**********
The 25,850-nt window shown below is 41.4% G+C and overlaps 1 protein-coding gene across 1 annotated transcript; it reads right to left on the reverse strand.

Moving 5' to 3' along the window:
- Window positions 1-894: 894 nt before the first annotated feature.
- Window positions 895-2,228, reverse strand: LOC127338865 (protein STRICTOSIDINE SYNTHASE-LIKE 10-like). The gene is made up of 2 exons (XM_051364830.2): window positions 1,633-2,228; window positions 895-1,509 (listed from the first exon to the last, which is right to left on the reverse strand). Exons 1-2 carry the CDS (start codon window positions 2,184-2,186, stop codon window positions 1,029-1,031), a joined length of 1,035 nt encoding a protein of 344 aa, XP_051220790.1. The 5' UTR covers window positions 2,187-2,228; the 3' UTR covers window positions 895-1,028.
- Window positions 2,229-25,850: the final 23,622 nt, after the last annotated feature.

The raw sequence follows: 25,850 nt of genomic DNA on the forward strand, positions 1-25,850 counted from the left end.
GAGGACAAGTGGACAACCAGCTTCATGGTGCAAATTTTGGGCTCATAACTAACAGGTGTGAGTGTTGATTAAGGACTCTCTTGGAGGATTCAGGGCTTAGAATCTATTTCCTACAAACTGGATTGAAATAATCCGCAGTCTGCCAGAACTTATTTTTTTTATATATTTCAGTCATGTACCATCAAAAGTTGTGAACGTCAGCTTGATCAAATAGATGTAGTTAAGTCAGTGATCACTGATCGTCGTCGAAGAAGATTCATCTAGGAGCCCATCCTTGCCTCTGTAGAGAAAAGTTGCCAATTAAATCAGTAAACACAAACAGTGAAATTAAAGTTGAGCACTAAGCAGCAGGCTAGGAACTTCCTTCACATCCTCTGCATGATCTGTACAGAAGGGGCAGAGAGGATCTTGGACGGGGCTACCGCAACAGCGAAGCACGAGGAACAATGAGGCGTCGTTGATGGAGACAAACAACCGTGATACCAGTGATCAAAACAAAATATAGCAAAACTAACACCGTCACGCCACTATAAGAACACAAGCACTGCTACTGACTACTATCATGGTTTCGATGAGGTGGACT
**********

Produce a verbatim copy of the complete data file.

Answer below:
The 25,850-nt window shown below is 41.4% G+C and overlaps 1 protein-coding gene across 1 annotated transcript; it reads right to left on the reverse strand.

Moving 5' to 3' along the window:
- Window positions 1-894: 894 nt before the first annotated feature.
- Window positions 895-2,228, reverse strand: LOC127338865 (protein STRICTOSIDINE SYNTHASE-LIKE 10-like). The gene is made up of 2 exons (XM_051364830.2): window positions 1,633-2,228; window positions 895-1,509 (listed from the first exon to the last, which is right to left on the reverse strand). Exons 1-2 carry the CDS (start codon window positions 2,184-2,186, stop codon window positions 1,029-1,031), a joined length of 1,035 nt encoding a protein of 344 aa, XP_051220790.1. The 5' UTR covers window positions 2,187-2,228; the 3' UTR covers window positions 895-1,028.
- Window positions 2,229-25,850: the final 23,622 nt, after the last annotated feature.

The raw sequence follows: 25,850 nt of genomic DNA on the forward strand, positions 1-25,850 counted from the left end.
GAGGACAAGTGGACAACCAGCTTCATGGTGCAAATTTTGGGCTCATAACTAACAGGTGTGAGTGTTGATTAAGGACTCTCTTGGAGGATTCAGGGCTTAGAATCTATTTCCTACAAACTGGATTGAAATAATCCGCAGTCTGCCAGAACTTATTTTTTTTATATATTTCAGTCATGTACCATCAAAAGTTGTGAACGTCAGCTTGATCAAATAGATGTAGTTAAGTCAGTGATCACTGATCGTCGTCGAAGAAGATTCATCTAGGAGCCCATCCTTGCCTCTGTAGAGAAAAGTTGCCAATTAAATCAGTAAACACAAACAGTGAAATTAAAGTTGAGCACTAAGCAGCAGGCTAGGAACTTCCTTCACATCCTCTGCATGATCTGTACAGAAGGGGCAGAGAGGATCTTGGACGGGGCTACCGCAACAGCGAAGCACGAGGAACAATGAGGCGTCGTTGATGGAGACAAACAACCGTGATACCAGTGATCAAAACAAAATATAGCAAAACTAACACCGTCACGCCACTATAAGAACACAAGCACTGCTACTGACTACTATCATGGTTTCGATGAGGTGGACT